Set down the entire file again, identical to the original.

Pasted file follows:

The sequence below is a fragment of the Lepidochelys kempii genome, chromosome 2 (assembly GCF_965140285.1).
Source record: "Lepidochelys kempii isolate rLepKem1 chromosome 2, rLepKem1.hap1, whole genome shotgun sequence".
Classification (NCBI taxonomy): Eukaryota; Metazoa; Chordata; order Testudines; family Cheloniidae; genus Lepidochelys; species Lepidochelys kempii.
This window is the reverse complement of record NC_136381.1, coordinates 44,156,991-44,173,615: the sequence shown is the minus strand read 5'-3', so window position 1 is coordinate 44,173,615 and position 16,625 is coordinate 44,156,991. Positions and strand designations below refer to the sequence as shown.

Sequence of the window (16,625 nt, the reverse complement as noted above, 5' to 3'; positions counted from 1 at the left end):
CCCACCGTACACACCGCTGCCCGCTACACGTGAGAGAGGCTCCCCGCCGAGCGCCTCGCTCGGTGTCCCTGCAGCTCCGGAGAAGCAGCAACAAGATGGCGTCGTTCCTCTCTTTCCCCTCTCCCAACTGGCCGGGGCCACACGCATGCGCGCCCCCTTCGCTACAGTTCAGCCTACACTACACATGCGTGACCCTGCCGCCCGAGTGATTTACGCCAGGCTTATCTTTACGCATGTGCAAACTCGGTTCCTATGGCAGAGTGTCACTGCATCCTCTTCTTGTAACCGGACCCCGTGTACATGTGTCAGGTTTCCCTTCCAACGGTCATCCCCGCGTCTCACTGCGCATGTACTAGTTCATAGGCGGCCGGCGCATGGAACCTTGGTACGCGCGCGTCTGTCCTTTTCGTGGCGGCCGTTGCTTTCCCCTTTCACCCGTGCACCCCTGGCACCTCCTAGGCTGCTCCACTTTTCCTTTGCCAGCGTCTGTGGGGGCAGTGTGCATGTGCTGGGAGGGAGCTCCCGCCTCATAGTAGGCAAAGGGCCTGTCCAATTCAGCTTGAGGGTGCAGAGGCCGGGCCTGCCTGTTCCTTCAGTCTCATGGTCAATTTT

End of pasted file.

The sequence below is a fragment of the Lepidochelys kempii genome, chromosome 2 (assembly GCF_965140285.1).
Source record: "Lepidochelys kempii isolate rLepKem1 chromosome 2, rLepKem1.hap1, whole genome shotgun sequence".
Classification (NCBI taxonomy): Eukaryota; Metazoa; Chordata; order Testudines; family Cheloniidae; genus Lepidochelys; species Lepidochelys kempii.
This window is the reverse complement of record NC_136381.1, coordinates 44,156,991-44,173,615: the sequence shown is the minus strand read 5'-3', so window position 1 is coordinate 44,173,615 and position 16,625 is coordinate 44,156,991. Positions and strand designations below refer to the sequence as shown.

Sequence of the window (16,625 nt, the reverse complement as noted above, 5' to 3'; positions counted from 1 at the left end):
CCCACCGTACACACCGCTGCCCGCTACACGTGAGAGAGGCTCCCCGCCGAGCGCCTCGCTCGGTGTCCCTGCAGCTCCGGAGAAGCAGCAACAAGATGGCGTCGTTCCTCTCTTTCCCCTCTCCCAACTGGCCGGGGCCACACGCATGCGCGCCCCCTTCGCTACAGTTCAGCCTACACTACACATGCGTGACCCTGCCGCCCGAGTGATTTACGCCAGGCTTATCTTTACGCATGTGCAAACTCGGTTCCTATGGCAGAGTGTCACTGCATCCTCTTCTTGTAACCGGACCCCGTGTACATGTGTCAGGTTTCCCTTCCAACGGTCATCCCCGCGTCTCACTGCGCATGTACTAGTTCATAGGCGGCCGGCGCATGGAACCTTGGTACGCGCGCGTCTGTCCTTTTCGTGGCGGCCGTTGCTTTCCCCTTTCACCCGTGCACCCCTGGCACCTCCTAGGCTGCTCCACTTTTCCTTTGCCAGCGTCTGTGGGGGCAGTGTGCATGTGCTGGGAGGGAGCTCCCGCCTCATAGTAGGCAAAGGGCCTGTCCAATTCAGCTTGAGGGTGCAGAGGCCGGGCCTGCCTGTTCCTTCAGTCTCATGGTCAATTTT